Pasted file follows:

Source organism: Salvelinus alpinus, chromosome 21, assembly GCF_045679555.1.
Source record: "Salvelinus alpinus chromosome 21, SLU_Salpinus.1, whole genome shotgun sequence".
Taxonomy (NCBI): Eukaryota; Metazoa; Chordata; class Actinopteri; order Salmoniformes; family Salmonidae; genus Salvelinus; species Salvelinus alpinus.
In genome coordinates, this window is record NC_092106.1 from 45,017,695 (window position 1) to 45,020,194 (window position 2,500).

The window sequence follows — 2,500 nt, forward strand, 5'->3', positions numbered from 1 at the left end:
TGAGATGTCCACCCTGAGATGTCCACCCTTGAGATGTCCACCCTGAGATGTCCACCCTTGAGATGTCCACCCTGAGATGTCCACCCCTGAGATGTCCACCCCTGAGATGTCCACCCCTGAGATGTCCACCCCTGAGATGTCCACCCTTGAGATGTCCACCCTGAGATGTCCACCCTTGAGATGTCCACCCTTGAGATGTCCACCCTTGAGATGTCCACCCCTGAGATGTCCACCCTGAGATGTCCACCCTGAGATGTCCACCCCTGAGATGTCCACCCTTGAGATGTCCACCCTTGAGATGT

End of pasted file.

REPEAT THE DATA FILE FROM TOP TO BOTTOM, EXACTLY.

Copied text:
Source organism: Salvelinus alpinus, chromosome 21, assembly GCF_045679555.1.
Source record: "Salvelinus alpinus chromosome 21, SLU_Salpinus.1, whole genome shotgun sequence".
Taxonomy (NCBI): Eukaryota; Metazoa; Chordata; class Actinopteri; order Salmoniformes; family Salmonidae; genus Salvelinus; species Salvelinus alpinus.
In genome coordinates, this window is record NC_092106.1 from 45,017,695 (window position 1) to 45,020,194 (window position 2,500).

The window sequence follows — 2,500 nt, forward strand, 5'->3', positions numbered from 1 at the left end:
TGAGATGTCCACCCTGAGATGTCCACCCTTGAGATGTCCACCCTGAGATGTCCACCCTTGAGATGTCCACCCTGAGATGTCCACCCCTGAGATGTCCACCCCTGAGATGTCCACCCCTGAGATGTCCACCCCTGAGATGTCCACCCTTGAGATGTCCACCCTGAGATGTCCACCCTTGAGATGTCCACCCTTGAGATGTCCACCCTTGAGATGTCCACCCCTGAGATGTCCACCCTGAGATGTCCACCCTGAGATGTCCACCCCTGAGATGTCCACCCTTGAGATGTCCACCCTTGAGATGT